To build or not to build?
This is the question many retailers around the world are struggling to answer. In the US, the answer is pretty evident.
It’s the “Amazon Effect”, analysts say, the shift of spending from offline channels to online ones as young people become more accustomed to ‘online-only’ retail. No money in means brick & mortar stores are bleeding out trying to operate labor intensive businesses.
Meanwhile, news overseas is quite disparate.
The country’s largest retailers and department stores like Tesco Lotus, Robinsons, and HomePro are all planning to open new stores in the next five months. Big C SuperCenter has allocated roughly $351.5 million for store expansion locally and abroad this year.
Online or offline: what’s the right way to go?
Although the rise of ecommerce has been a major contributing factor to the demise of traditional retail; the brick and mortar store is not dead as most claim.
Ecommerce only accounts for a single digit percentage in overall retail sales in Southeast Asia and ‘mall culture’ is not seen as a chore but as a weekend excursion, especially with malls adding new exhibitions such as Central Embassy’s recent interactive art display, “The Beach”, in Bangkok.
“Considering rapidly changing consumer behaviour, we may create shopping mall concepts that fit such changes. We want our complexes to become a third home for customers,” says Pakorn Parthanapat, COO of Central Pattana (CPN), a development arm of Central Group.
As well, there will always exist a large population that requires to see, feel and touch a product before making any purchase decision – a problem that many pure players retailers can only ‘solve’ by burning up cash.
Retailers understand these concepts, which is why the smarts ones with existing offline and online footprints are using it to their advantage.
The answer isn’t to label brick & mortar as a dying breed but instead businesses must become more deliberate with how many stores, what to offer in each and their locations.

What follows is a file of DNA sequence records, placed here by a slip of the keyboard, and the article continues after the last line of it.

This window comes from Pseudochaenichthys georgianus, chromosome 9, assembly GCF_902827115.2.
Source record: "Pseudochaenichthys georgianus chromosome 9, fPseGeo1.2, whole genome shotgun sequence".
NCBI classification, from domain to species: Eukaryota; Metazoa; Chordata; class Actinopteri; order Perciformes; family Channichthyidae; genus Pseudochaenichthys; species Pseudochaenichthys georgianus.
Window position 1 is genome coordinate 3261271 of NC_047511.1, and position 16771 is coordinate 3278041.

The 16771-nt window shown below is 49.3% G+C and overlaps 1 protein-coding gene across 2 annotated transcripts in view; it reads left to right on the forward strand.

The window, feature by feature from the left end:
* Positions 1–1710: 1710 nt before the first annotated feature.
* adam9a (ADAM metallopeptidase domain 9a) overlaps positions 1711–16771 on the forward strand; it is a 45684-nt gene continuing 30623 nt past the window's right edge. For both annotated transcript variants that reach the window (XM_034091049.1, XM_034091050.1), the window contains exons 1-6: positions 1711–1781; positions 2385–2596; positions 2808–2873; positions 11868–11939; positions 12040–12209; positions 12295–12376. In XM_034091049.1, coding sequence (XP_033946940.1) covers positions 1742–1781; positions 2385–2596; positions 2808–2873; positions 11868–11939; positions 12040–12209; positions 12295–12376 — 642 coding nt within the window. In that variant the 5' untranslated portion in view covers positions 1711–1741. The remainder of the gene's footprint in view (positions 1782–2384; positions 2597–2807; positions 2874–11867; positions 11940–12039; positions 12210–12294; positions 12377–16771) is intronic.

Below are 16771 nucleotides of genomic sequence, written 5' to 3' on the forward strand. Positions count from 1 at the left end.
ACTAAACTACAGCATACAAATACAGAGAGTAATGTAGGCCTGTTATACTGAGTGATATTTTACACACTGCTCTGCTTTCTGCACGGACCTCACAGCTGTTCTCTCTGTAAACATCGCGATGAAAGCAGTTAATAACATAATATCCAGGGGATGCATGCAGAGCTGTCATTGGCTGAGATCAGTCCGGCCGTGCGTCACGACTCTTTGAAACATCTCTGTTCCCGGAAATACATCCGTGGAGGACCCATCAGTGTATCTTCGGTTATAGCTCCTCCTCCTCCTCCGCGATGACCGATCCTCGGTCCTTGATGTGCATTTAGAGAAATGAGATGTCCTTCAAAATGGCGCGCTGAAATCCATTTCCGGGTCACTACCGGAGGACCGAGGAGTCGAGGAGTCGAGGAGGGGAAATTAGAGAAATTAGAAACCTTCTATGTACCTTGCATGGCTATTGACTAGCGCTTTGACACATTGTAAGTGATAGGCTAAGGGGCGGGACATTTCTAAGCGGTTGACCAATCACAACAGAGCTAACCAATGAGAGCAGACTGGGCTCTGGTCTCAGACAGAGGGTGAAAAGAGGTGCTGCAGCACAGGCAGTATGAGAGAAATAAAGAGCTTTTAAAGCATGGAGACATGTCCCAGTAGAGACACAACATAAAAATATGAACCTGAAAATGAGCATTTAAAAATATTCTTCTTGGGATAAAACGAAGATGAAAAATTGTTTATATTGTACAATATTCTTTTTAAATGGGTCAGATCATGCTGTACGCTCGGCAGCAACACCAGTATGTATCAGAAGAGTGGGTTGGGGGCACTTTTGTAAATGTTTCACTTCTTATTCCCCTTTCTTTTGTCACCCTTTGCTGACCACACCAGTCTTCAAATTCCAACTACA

Uniqlo is closing down stores in the US to only build others in premium locations.
In Thailand, HomePro’s new stores are testing its “HomePro S” concept, a shop that occupies only a sixth of its original store and in locations where young people frequent.
As well, Makro is opening one medium and three small sized cash and carry stores.
[cash and carry]: “Cash-and-carry” refers to a business model that virtually excludes all credit transactions, requiring up-front payment for all goods and services. Companies with a cash-and-carry business model eliminate accounts receivable from their books and are able to match all sales with actual cash receipts.
JD.com Inc., China’s second largest ecommerce company is also expanding into both urban and rural China with over 1 million JD convenience stores in the next five years.
Jason Yu, GM of consumer research firm Kantar Worldpanel comments, “it is more challenging to grow purely in ecommerce, so both Alibaba and JD move into offline business.”
Ecommerce is not the ‘end all’ solution to today’s retail evolution, but the trend appears to be that pure play companies – Pomelo, Xiaomi – are the ones that have a say in whether to open more offline locations or not, whereas traditional retailers are scrambling to go online in order to save their businesses.
Multi-channel is the inevitable future.